Sharing and publishing data
The openness and sharing of research data promotes its reuse. Reuse of research data benefits not only the author of the data, but also other researchers and society as a whole.
Should I make my data available?
Research publishers and funding agencies are increasingly requiring that research data should be openly accessed upon completion of the research. The openness and sharing of research data promotes its reuse, which benefits not only the author of the data, but also other researchers and societies the world over. However, when making data available, it is recommended that licenses are used, thus allowing researchers to specify the degree of publicity and user rights for their data.
Licenses as a tool for openness
Unlike with scientific articles, which are published or unpublished, research data can have varying degrees of publicity. The degree of publicity can be determined according to either legislative or storage technical criteria. An excellent idea of the degrees of openness in storage technology is provided by Tim Berners-Lee's 5-star deployment scheme supplemented by Linked Data Finland's 2 stars:
1* Publish your data in any format under an open license, e.g. PDF license or CC BY
2* Publish your data in a structured format, e.g. XML or CSV table
3* Use open access, non-proprietary file formats, e.g. CSV, not Excel 4* use a URI
5* Link your data to other data to provide context
6* Data and documentation of its scheme (automatic)
7* Automatic validation (and correction) of data quality
Data that is completely openly available might only be information on the data, with access to actual use of the data requiring a user rights agreement, i.e. license approval or a specifically drafted agreement. Publishing research data online does not yet mean that users can do anything they want with the data. Indeed, published data can be viewed without permission, but not necessarily touched. Care must also be taken when linking data.
The National Research Data Initiative (TTA) recommends the use of Creative Commons Finland licenses (CC BY), unless the data content requires otherwise. Creative Commons Finland's operations are overseen by the Helsinki Institute of Information Technology (HIIT) and Aalto University School of Arts, Design and Architecture Media Lab.
Example of license use
The Etsin - Research Data Finder mentions in the data information under what terms the data may be used. The data author may grant the user permission to use the data any way they see fit, i.e. the author relinquishes all rights. However, even in this case, it should be kept in mind that both the Copyright Act and the responsible conduct of research require that the author be mentioned in accordance with good practices. This is the case, even if the data is published under a CC0 license. The author may set certain terms regarding use of the data. The author grants permission to use the data under these terms, i.e. he or she licenses the data. If the data is published under an open license (e.g. CC0 or CC4), the publisher of the data permits all persons downloading it to use and edit said data under the terms specified in the license. In this case, users do not have to draft or sign a specific agreement and the author of the data does not need to know who is using the data.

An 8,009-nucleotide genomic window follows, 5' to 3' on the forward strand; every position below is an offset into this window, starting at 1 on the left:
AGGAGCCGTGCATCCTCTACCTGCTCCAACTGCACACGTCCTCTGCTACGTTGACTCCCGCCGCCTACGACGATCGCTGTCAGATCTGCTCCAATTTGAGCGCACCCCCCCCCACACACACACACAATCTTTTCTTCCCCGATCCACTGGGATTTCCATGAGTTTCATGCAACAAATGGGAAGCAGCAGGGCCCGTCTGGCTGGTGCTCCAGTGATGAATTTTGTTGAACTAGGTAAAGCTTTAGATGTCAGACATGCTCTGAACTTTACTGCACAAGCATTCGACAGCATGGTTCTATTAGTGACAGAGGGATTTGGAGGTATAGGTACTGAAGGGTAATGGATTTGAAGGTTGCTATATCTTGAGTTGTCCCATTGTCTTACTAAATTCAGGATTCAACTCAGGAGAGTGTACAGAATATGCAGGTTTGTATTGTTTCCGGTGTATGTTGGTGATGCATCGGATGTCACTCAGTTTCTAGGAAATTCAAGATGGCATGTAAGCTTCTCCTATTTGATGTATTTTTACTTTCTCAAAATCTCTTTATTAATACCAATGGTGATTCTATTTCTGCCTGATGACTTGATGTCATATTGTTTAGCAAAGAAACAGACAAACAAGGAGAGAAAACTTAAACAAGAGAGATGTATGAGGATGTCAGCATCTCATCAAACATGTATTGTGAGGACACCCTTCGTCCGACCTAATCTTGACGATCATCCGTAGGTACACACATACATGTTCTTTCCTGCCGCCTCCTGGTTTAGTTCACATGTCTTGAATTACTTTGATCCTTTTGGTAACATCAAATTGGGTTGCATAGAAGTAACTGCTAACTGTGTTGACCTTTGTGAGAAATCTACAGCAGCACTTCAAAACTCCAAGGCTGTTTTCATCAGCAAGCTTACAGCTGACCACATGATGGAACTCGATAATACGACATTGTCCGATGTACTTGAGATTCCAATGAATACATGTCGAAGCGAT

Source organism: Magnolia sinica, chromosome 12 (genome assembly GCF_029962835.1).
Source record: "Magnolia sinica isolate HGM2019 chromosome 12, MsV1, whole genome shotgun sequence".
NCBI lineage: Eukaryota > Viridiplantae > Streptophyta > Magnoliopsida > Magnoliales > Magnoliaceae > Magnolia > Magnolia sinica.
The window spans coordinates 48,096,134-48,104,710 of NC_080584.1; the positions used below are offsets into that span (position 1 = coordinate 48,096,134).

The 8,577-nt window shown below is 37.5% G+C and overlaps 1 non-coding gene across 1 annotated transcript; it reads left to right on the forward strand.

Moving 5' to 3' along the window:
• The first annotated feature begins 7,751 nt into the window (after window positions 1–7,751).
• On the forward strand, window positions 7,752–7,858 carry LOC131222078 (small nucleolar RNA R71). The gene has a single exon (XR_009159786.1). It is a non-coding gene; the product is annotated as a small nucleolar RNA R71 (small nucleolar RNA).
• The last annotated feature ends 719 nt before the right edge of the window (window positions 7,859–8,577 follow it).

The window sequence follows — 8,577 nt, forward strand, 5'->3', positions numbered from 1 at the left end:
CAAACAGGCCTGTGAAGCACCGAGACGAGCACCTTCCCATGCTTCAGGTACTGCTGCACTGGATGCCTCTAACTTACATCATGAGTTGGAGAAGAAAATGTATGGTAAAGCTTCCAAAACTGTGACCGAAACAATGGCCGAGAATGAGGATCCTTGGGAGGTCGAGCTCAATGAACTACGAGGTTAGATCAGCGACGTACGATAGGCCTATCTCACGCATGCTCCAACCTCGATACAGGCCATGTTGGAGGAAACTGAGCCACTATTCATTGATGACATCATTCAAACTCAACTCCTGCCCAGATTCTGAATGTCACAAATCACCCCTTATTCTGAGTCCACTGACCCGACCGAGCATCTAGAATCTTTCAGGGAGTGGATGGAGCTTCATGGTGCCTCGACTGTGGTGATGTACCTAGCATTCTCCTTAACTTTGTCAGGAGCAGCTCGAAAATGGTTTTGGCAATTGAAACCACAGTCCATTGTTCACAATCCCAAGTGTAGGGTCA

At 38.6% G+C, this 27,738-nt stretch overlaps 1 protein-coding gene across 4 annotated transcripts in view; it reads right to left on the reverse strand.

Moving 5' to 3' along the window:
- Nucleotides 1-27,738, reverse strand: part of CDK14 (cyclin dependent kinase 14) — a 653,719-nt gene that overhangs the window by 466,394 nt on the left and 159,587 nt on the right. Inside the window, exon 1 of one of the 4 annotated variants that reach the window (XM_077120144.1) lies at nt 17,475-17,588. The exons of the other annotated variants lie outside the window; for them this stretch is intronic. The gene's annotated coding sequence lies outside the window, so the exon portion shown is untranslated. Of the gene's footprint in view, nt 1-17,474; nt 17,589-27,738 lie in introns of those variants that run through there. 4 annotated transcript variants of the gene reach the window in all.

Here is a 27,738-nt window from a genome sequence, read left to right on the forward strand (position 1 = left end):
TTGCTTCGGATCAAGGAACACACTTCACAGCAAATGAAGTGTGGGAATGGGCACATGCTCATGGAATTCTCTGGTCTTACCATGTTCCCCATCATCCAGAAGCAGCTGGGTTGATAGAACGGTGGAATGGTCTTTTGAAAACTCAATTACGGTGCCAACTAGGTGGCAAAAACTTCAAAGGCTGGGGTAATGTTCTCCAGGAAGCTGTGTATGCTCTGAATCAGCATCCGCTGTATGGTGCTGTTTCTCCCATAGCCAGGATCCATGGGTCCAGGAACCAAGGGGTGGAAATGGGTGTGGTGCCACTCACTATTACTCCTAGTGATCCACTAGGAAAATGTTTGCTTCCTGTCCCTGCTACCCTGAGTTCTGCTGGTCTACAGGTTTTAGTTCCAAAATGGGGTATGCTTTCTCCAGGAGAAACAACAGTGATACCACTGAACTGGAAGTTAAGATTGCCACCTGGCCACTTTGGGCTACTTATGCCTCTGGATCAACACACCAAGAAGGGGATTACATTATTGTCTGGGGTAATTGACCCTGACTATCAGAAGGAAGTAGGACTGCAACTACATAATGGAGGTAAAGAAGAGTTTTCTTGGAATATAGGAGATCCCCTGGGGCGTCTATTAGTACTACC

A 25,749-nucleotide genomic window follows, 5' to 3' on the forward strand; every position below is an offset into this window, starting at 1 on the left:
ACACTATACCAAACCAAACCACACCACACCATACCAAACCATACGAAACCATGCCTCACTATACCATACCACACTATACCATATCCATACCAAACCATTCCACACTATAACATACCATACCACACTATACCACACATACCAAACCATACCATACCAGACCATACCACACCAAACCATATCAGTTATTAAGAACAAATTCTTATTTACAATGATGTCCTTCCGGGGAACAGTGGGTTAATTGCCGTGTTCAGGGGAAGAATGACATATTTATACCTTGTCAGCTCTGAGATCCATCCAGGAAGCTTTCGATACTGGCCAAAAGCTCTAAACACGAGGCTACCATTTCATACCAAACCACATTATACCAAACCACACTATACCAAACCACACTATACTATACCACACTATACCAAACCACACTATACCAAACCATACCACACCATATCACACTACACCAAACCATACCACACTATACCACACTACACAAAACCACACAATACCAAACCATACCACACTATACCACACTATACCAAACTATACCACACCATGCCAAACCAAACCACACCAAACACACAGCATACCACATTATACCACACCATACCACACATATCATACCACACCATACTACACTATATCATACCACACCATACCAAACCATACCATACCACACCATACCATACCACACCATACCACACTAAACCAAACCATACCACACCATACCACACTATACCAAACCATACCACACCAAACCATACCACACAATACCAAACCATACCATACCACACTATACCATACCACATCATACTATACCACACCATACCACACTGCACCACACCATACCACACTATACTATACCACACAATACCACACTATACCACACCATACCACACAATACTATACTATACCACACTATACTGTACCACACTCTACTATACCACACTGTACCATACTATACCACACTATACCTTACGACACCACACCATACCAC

The Creative Commons 4.0 attribution license also serves as a template for a working group, whose task is to draft a JHS Public Administration recommendation on an internationally compatible open data user license to be applied to Finnish public administration data. An interim version of the JHS XXX Open data user license recommendation, (in Finnish only) which is the recommendation applicable to all public administration data, has been published. The final recommendation will be published in machine-readable form on the www.yhteentoimivuus.fi website (Finnish only). There is also a website to help in choosing a license.
Conducting research on global phenomena often requires the laborious and expensive collection of data, such as by experiments or measurements, as well as the high availability of data around the world. In such cases, a proprietary period or embargo is often set for the publishing of data, during which the authors of the data can prepare their research and article before the data is published for use by the scientific community and in further research. The duration of the embargo can vary by publisher, funding agency or research organisation. It is typically around 1-3 years from the date when data collection begins.
In the case of scientific publications (e.g. articles), an embargo is a delay period set by the publisher, during which time the article may not be published for free access online. An embargo period runs from the date a journal is released, either online or in print, whichever version comes first. The embargo period varies from publisher to publisher, normally ranging from 6 to 12 months. Not all publishers have delay restrictions.